Climate assessments for local action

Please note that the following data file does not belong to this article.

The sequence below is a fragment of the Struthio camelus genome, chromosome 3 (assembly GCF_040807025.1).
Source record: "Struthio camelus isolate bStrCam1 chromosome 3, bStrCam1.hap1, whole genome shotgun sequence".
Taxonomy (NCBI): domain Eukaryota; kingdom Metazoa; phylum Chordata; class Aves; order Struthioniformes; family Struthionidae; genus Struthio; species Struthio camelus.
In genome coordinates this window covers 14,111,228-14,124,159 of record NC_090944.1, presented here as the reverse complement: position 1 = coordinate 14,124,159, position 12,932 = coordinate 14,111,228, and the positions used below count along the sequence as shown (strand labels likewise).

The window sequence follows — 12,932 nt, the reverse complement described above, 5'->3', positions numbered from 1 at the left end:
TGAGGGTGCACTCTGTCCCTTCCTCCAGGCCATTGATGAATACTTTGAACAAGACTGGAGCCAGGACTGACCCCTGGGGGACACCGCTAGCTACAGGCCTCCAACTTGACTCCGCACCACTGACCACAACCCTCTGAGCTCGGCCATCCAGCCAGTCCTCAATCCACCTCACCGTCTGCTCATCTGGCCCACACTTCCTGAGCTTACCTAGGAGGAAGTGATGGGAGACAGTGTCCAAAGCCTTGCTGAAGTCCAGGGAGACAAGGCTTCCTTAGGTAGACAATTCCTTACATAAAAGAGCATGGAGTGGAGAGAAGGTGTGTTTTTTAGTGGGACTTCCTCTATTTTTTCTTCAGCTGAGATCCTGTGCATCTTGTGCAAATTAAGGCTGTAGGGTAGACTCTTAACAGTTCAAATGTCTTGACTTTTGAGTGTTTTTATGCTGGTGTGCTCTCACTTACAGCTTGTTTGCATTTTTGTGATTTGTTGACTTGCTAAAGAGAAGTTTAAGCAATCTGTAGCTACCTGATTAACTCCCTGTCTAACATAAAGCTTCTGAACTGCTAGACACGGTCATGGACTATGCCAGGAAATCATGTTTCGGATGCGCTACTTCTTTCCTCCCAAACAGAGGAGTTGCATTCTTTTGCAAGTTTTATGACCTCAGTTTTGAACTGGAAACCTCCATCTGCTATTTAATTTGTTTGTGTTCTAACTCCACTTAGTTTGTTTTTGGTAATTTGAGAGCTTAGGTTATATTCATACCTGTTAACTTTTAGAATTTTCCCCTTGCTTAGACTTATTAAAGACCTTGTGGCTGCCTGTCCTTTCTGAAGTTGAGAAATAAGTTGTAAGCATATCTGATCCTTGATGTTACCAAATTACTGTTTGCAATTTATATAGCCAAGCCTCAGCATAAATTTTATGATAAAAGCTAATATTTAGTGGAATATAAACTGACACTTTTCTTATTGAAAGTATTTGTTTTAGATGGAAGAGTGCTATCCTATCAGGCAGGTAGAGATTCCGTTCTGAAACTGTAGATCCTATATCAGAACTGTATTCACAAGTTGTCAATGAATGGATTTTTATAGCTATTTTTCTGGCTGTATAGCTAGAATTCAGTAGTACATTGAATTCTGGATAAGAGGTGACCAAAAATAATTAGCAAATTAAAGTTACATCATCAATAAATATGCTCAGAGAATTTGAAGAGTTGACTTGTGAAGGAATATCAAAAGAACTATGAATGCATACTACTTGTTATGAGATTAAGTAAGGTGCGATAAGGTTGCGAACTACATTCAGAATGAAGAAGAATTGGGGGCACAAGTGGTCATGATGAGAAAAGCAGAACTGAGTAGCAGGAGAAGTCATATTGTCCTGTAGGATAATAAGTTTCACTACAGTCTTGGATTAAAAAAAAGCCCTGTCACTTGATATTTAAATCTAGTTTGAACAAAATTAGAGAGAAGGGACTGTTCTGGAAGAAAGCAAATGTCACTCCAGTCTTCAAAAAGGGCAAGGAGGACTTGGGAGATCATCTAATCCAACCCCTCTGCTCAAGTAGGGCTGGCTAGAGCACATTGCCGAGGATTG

Global and national climate assessments are comprehensive, authoritative sources of information about observed and projected climate changes and their impacts on society. These assessments follow well-known, accepted procedures to create credible, legitimate, salient sources of information for policy- and decision-making, build capacity for action, and educate the public. While there is a great deal of research on assessments at global and national scales, there is little research or guidance for assessment at the US state scale. To address the need for guidance for state climate assessments (SCAs), the authors combined insights from the literature, firsthand experience with four SCAs, and interviews with individuals involved in 10 other SCAs to identify challenges, draw lessons, and point out future research needs to guide SCAs. SCAs are challenged by sparseness of literature and data, insufficient support for ongoing assessment, short timelines, limited funding, and surprisingly, little deliberate effort to address legitimacy as a concern. Lessons learned suggest SCAs should: consider credibility, legitimacy, and salience as core criteria; happen at regular intervals; identify assessment scope, resource allocation and trade-offs between generation of new knowledge, engagement, and communication upfront; and, leverage boundary organizations. Future research should build on ongoing efforts to advance assessments, examine the effectiveness of different SCA approaches, and seek to inform both broad and specific guidance for SCAs.